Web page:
April 24, 2012
December 14, 2011
Today, the Philippines joins the rest of the world in celebrating the 22nd Anniversary of the Montreal Protocol on Substances that Deplete the Ozone Layer, a landmark agreement that has successfully reduced the global production, consumption, and emissions of ozone-depleting substances (ODS).
The Montreal Protocol is known for being the most successful multilateral environmental agreement (MEA) to date because of it is the most widely ratified in world, which is also why this year’s theme is “Universal Participation: Ozone Protection Unifies the World.” Presently, 195 countries are member-states, and this wide participation from societies around the world has made the Protocol achieve significant accomplishment over the past 22 years.
One of its most important accomplishments is its contribution to the world fight against climate change. ODS are also greenhouse gases that contribute to the radiative forcing of climate change. The Parties to the Protocol had phased out the consumption of over 95% of all of the chemicals controlled by the Protocol, with consumption reduced by 99% in industrialized countries.
Historical emissions of ODS and scenarios of potential emissions show that the ODS contribution to radiative forcing most likely would have been much larger if the ODS link to stratospheric ozone depletion had not been recognized in 1974 and followed by a series of regulations. Reduction of ODS has resulted in the elimination of approximately 25 billion tons of CO2 greenhouse gas in total through 1990 with the maximum value to 2000. To get an idea of how much that was, Japan's emission in the standard year of 1995 based on the Kyoto Protocol is approximately 1.3 billion tons of CO2.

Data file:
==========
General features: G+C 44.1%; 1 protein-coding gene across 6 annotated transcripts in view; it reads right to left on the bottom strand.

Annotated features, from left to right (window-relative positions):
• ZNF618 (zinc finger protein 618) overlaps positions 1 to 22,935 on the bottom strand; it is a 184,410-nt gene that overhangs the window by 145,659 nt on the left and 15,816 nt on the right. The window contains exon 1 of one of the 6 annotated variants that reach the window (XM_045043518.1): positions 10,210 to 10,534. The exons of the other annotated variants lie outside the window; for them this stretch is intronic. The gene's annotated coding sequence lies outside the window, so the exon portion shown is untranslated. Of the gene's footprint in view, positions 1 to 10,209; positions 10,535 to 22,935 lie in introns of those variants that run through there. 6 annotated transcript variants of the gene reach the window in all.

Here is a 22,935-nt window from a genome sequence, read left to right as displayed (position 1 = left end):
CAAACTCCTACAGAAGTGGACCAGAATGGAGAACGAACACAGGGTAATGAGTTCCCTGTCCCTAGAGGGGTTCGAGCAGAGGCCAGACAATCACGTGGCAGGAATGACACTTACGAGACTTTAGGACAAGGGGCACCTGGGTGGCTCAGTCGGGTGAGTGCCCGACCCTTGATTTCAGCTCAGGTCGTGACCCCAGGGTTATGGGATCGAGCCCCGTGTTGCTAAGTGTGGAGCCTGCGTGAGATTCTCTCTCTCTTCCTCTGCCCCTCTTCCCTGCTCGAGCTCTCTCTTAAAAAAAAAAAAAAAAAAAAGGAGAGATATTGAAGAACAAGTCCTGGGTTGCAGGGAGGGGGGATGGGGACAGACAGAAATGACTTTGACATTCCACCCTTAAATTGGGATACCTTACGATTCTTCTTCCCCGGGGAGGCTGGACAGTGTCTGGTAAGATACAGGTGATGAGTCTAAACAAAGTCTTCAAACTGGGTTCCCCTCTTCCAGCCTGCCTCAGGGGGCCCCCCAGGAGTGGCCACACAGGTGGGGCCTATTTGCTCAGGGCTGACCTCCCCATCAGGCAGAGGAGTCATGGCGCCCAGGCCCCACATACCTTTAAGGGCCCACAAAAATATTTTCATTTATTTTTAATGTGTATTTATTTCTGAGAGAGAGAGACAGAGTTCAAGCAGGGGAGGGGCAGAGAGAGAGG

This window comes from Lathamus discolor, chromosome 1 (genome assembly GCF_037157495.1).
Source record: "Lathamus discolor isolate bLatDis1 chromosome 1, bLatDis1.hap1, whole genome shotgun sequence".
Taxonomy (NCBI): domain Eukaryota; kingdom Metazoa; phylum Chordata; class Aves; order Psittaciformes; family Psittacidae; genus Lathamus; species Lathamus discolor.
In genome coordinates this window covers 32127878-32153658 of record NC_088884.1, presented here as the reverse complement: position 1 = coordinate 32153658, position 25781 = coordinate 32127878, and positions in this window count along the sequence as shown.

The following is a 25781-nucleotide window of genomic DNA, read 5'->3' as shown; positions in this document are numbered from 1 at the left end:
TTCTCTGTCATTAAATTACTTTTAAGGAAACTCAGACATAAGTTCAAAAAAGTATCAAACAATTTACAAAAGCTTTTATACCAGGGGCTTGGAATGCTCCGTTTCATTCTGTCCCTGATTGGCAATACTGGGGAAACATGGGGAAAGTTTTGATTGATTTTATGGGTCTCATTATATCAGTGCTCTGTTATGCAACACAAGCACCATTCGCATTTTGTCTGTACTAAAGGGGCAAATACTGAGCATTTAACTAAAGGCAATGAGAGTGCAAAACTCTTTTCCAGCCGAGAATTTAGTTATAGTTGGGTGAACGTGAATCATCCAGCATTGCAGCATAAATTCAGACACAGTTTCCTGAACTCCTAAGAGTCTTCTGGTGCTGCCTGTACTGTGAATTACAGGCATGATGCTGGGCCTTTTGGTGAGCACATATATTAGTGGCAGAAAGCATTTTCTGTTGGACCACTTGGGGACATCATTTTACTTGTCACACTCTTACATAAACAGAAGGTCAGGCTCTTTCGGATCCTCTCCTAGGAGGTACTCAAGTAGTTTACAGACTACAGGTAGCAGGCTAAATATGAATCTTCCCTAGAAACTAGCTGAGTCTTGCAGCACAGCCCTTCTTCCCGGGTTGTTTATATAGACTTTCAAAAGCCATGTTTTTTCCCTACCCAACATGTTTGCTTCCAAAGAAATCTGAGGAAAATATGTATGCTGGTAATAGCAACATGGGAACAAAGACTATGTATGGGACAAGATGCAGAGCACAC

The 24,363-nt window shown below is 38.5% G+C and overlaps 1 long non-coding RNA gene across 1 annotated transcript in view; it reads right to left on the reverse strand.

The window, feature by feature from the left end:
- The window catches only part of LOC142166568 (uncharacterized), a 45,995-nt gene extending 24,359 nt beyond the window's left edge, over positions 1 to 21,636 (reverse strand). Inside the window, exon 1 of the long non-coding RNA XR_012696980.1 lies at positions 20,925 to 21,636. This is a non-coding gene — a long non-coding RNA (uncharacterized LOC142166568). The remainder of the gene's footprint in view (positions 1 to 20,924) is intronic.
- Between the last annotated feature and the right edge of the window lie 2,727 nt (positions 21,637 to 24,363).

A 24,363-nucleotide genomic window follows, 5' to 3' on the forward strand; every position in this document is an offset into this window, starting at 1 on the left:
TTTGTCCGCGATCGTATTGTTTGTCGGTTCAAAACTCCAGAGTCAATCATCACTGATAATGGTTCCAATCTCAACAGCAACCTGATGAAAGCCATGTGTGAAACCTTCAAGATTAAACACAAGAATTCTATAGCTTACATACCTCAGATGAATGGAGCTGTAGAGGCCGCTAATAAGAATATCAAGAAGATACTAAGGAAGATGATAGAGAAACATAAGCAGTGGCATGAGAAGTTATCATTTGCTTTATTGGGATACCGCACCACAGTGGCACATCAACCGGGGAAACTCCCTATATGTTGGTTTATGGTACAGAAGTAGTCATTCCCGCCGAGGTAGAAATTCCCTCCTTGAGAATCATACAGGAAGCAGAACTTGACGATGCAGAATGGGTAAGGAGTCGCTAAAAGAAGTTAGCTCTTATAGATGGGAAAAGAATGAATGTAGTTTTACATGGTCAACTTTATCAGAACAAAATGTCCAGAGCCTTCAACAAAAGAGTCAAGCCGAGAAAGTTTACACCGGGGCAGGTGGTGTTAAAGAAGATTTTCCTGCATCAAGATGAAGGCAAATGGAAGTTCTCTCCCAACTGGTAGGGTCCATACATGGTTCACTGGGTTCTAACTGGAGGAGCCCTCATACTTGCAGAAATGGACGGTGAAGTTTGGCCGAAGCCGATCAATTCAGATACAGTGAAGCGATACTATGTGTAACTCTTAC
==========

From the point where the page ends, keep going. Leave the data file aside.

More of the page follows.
Hence, the Montreal Protocol is also recognized as the most successful international agreement for preventing global warming due to such large reduction of greenhouse gas, even more successful than the Kyoto Treaty. In fact, the climate protection already achieved by the Montreal Protocol alone is far larger than the reduction target of the first commitment period of the Kyoto Protocol.
Many countries, both developed and developing, have met their phase-out targets well ahead of schedule. In the Philippines, the substances chlorofluorocarbons or CFC (excluding CFC-12), halons, methyl bromide, methyl chloroform and carbon tetrachloride were all phased out even before its Protocol phase-out deadline.
Health benefits are also identified as effects of the Montreal Protocol. Damage to the ozone layer allows the entry of dangerous ultraviolet-B (UV-B) radiation from the sun which causes skin cancer, eye cataracts and weak immune systems. Because of the Protocol, societies all over the world have avoided millions of cases of fatal skin cancer and cataracts. The United States estimates that by the year 2165 more than 6.3 million skin cancer deaths will have been avoided in America alone and that efforts to protect the ozone layer will have saved the country an estimated $4.2 trillion in health care costs over the period 1990-2165.